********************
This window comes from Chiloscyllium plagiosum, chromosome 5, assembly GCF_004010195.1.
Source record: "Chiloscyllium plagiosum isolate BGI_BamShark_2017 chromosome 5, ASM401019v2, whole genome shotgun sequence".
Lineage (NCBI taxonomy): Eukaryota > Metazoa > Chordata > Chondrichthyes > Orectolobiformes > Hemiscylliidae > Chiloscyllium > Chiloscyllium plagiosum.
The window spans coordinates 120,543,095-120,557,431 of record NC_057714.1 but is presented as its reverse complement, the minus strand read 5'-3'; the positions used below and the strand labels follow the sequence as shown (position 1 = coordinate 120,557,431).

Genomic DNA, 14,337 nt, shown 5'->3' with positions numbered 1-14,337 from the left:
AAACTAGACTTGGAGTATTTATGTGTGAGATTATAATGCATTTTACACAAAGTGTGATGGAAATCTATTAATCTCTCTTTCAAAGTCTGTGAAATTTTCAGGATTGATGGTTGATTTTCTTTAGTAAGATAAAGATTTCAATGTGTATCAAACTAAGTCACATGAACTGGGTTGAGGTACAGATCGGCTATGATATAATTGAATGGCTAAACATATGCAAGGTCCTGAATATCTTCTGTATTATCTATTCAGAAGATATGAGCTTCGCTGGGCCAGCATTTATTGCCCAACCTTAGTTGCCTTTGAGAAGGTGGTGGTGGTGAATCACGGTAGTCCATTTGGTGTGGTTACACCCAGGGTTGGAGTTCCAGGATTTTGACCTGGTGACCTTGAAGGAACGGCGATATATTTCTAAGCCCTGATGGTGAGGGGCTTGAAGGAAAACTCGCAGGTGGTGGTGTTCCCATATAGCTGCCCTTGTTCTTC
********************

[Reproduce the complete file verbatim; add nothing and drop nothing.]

This window comes from Chiloscyllium plagiosum, chromosome 5, assembly GCF_004010195.1.
Source record: "Chiloscyllium plagiosum isolate BGI_BamShark_2017 chromosome 5, ASM401019v2, whole genome shotgun sequence".
Lineage (NCBI taxonomy): Eukaryota > Metazoa > Chordata > Chondrichthyes > Orectolobiformes > Hemiscylliidae > Chiloscyllium > Chiloscyllium plagiosum.
The window spans coordinates 120,543,095-120,557,431 of record NC_057714.1 but is presented as its reverse complement, the minus strand read 5'-3'; the positions used below and the strand labels follow the sequence as shown (position 1 = coordinate 120,557,431).

Genomic DNA, 14,337 nt, shown 5'->3' with positions numbered 1-14,337 from the left:
AAACTAGACTTGGAGTATTTATGTGTGAGATTATAATGCATTTTACACAAAGTGTGATGGAAATCTATTAATCTCTCTTTCAAAGTCTGTGAAATTTTCAGGATTGATGGTTGATTTTCTTTAGTAAGATAAAGATTTCAATGTGTATCAAACTAAGTCACATGAACTGGGTTGAGGTACAGATCGGCTATGATATAATTGAATGGCTAAACATATGCAAGGTCCTGAATATCTTCTGTATTATCTATTCAGAAGATATGAGCTTCGCTGGGCCAGCATTTATTGCCCAACCTTAGTTGCCTTTGAGAAGGTGGTGGTGGTGAATCACGGTAGTCCATTTGGTGTGGTTACACCCAGGGTTGGAGTTCCAGGATTTTGACCTGGTGACCTTGAAGGAACGGCGATATATTTCTAAGCCCTGATGGTGAGGGGCTTGAAGGAAAACTCGCAGGTGGTGGTGTTCCCATATAGCTGCCCTTGTTCTTC